And nicer yet to actually have the space and time in which to work on it....
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Here we are several days before solstice, and the garden and orchard are in full swing. The spinach and radishes are done. The beets are producing lovely jewels for my lunches. Early peaches have already finished, though the late ones aren’t ready for picking just yet. The Damson plum tree is bare of fruit, while the red plum (Santa Rosa, perhaps?) still has further to go. Zucchinis are growing under the shade of those huge, prickly leaves, and the cucumbers are just getting started. The persimmons are marble-sized green buds tucked up inside their calyxes.

I’m not doing any canning just yet; those things I will can, will be put up this autumn after spending the summer in the freezer. I’ve got a big bag of plums already in there. The early peaches got eaten – how can you resist peaches that actually smell like peaches? – but the late peaches will get put up once they’re ripe enough.

Feast your eyes! (There are more photos on my Flickr page, here: http://www.flickr.com/photos/8556491@N07/)

Early peaches:
peaches

The beets rub elbows with the cucumbers and a lingering patch of cilantro:
Beets

You can see why I was talking earlier about withy hurdles! I already have my eye on willow branches, the traditional material, to use as withies for some of the hurdles.

***

Am I writing? Yeah, in moments grabbed here and there. I have a better synopsis of the Bells novel and am currently revising the novel based on that. This is the pass where the symbolism gets noticed and tightened and the stuff I usually fail to get on the page, the characters’ motivations mostly, has to be teased out and made explicit. I wish I could learn not to under-explain. I haven’t gotten to that plateau yet, though.

***

Word from the World Cup is that the US is ahead of England on goals scored in their bracket and hopefully will advance. This is a great time to have acquired a DVR, eh? *g*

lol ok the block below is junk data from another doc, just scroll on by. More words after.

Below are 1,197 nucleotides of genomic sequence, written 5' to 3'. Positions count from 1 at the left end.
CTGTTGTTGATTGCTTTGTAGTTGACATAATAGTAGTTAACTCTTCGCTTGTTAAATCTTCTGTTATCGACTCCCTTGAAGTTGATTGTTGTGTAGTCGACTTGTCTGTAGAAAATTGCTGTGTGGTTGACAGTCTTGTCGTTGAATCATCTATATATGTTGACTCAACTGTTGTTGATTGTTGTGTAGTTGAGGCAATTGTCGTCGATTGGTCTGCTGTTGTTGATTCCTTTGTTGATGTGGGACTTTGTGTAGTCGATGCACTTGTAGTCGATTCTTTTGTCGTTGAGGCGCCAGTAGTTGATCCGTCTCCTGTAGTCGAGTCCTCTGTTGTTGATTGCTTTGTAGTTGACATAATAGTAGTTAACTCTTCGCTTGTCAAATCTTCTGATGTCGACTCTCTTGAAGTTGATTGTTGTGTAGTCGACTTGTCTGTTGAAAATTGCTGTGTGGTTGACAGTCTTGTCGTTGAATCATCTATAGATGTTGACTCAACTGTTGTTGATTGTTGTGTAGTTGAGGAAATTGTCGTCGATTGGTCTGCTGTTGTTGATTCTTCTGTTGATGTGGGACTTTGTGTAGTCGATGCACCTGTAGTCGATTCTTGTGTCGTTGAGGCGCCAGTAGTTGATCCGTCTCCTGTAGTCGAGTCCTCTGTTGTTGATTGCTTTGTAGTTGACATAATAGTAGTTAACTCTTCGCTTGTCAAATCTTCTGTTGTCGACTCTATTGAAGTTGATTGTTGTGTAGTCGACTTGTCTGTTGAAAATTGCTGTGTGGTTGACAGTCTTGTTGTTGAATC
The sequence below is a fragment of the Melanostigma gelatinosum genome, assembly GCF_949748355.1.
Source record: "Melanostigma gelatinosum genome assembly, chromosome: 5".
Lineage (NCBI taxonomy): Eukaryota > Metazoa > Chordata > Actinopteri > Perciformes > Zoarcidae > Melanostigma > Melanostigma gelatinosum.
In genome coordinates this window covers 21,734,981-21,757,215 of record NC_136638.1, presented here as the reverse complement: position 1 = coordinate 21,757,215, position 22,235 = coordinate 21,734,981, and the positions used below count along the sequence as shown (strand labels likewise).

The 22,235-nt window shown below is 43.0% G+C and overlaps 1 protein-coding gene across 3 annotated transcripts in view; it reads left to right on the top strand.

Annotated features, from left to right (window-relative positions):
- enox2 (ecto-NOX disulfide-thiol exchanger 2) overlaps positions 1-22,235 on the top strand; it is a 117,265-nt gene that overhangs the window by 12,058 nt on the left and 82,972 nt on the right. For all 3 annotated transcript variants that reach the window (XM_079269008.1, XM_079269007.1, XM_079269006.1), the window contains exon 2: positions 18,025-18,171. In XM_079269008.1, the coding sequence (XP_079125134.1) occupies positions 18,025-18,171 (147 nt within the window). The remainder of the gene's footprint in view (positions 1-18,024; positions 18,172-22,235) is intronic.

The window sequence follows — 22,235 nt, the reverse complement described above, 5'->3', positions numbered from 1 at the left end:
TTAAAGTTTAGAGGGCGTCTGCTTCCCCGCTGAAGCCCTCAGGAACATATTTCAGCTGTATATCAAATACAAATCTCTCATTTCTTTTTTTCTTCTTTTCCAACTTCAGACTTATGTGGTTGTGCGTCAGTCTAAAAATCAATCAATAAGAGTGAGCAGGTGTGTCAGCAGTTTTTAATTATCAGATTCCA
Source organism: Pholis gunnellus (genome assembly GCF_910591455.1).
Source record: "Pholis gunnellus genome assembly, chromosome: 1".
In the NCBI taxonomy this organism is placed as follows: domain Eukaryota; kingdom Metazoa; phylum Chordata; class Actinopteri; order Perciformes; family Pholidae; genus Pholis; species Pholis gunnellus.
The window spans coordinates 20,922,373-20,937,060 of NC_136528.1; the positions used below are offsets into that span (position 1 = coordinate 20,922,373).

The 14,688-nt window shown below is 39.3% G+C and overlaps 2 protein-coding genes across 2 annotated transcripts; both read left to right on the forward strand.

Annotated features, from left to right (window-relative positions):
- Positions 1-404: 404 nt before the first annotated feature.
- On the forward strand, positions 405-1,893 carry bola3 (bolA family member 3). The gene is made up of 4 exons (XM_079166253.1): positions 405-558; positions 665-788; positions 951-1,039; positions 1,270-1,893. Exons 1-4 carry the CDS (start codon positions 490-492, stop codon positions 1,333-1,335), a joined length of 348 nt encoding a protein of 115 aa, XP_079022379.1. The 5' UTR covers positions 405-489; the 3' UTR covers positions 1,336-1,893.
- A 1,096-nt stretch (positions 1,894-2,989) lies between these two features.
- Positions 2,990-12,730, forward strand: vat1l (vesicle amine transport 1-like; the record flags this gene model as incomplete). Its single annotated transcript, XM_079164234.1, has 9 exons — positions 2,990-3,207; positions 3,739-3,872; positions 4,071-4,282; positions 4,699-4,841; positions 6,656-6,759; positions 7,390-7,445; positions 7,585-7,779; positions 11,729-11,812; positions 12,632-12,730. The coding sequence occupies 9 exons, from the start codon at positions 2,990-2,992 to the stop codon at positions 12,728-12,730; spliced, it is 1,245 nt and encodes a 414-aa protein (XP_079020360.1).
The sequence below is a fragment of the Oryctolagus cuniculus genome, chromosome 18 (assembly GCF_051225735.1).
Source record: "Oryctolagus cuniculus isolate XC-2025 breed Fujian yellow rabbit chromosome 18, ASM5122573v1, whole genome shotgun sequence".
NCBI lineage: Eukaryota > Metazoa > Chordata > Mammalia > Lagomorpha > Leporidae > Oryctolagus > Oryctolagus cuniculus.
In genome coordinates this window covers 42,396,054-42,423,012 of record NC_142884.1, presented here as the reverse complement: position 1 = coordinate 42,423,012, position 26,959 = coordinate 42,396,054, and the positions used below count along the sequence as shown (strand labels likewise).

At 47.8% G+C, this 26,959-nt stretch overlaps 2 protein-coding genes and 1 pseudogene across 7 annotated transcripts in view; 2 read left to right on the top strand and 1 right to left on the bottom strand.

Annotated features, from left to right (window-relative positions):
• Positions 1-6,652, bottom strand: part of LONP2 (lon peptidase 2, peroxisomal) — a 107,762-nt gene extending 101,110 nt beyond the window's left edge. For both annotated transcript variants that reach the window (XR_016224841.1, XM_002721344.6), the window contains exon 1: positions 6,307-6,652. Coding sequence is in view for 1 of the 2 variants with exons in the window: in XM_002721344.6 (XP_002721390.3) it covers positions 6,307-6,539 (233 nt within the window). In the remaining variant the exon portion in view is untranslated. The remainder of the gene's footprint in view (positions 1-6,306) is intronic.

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People digging out their driveways for the second damned time in eight days, of course.

Okay, New Englanders, who wished for less snow this winter? I want you to take it back right now. Snowpocalypse is fun once a year. We've gotten more snow this year than New York, for dog's sake, and enough is enough.

***

Would you believe I've lately been trying to research the species of birds that might have migrated across Spain in the early 1700s in such numbers that a colonial-born Spaniard would know about the migration and be able to reference it? (I don't have an answer yet, so if you do, please feel free to chime in.) This is further research for the Bells book, of course.

The other thing I've been doing, writing-wise, is ponder the impact I want this book to have, emotionally, on the reader, and figuring out what to do to make that happen. It occurred to me last night that this is the first book I've written where I really know, in actual words and phrases, what the book is about. That's kind of startling - not that it's the first, but that I actually know what it's about. I'm not a writer who writes from outlines; what hits the page is what occurred to me when I got to that point on the page, not before.

Now, whether I manage to pull off the stunt of getting the book to resemble what I want it to say is anyone's guess. Let's just say I intend to work really hard to push it in that direction.

***

And what is it with this habit of writing winter scenes in summer and vice versa? Anyone else find themselves falling into this?

***

Thanks to snowpocalypses #1 and #2, my freezer's full of baked goods. There's at least four different loaves of bread out there: lemon poppyseed (what else are you going to do when your lovely little lemon tree gives you five lemons in a single year?) and cranberry orange batter breads and the second of the two white sandwich loaves I baked up yesterday. I had plans to work up another batch of yeast dough to make cinnamon rolls if work had turned out to be off today. Alas, my mixer is saved for the moment.

There'll be no starving during a snowpocalypse on my watch. *g*

***

In case you have not yet discovered it, there's a magical, novel experiment in progress over at http://www.shadowunit.org/. On Saturday, they posted the first episode for 2010 - an entire freaking novel, folks - and it's awesome. Slip over there, read some of the back episodes from the previous two years, and sink into the alternate reality that is Shadow Unit.
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I need some help working out the title by which a ca. 1720 master craftsman (a bell-maker) would have been known, both to his clients and to his apprentices. I have been suggested, by various online sources, the term "maestro," but that carries baggage I'd rather avoid. I've also noted "alarife," which appears to connote "architect" or "master builder." This is closer, but I'm hoping there's something in between those two terms. If you can lend a hand with the etymology, I'll be very grateful (to the tune of a bar of Green & Black chocolate, variety your choice)!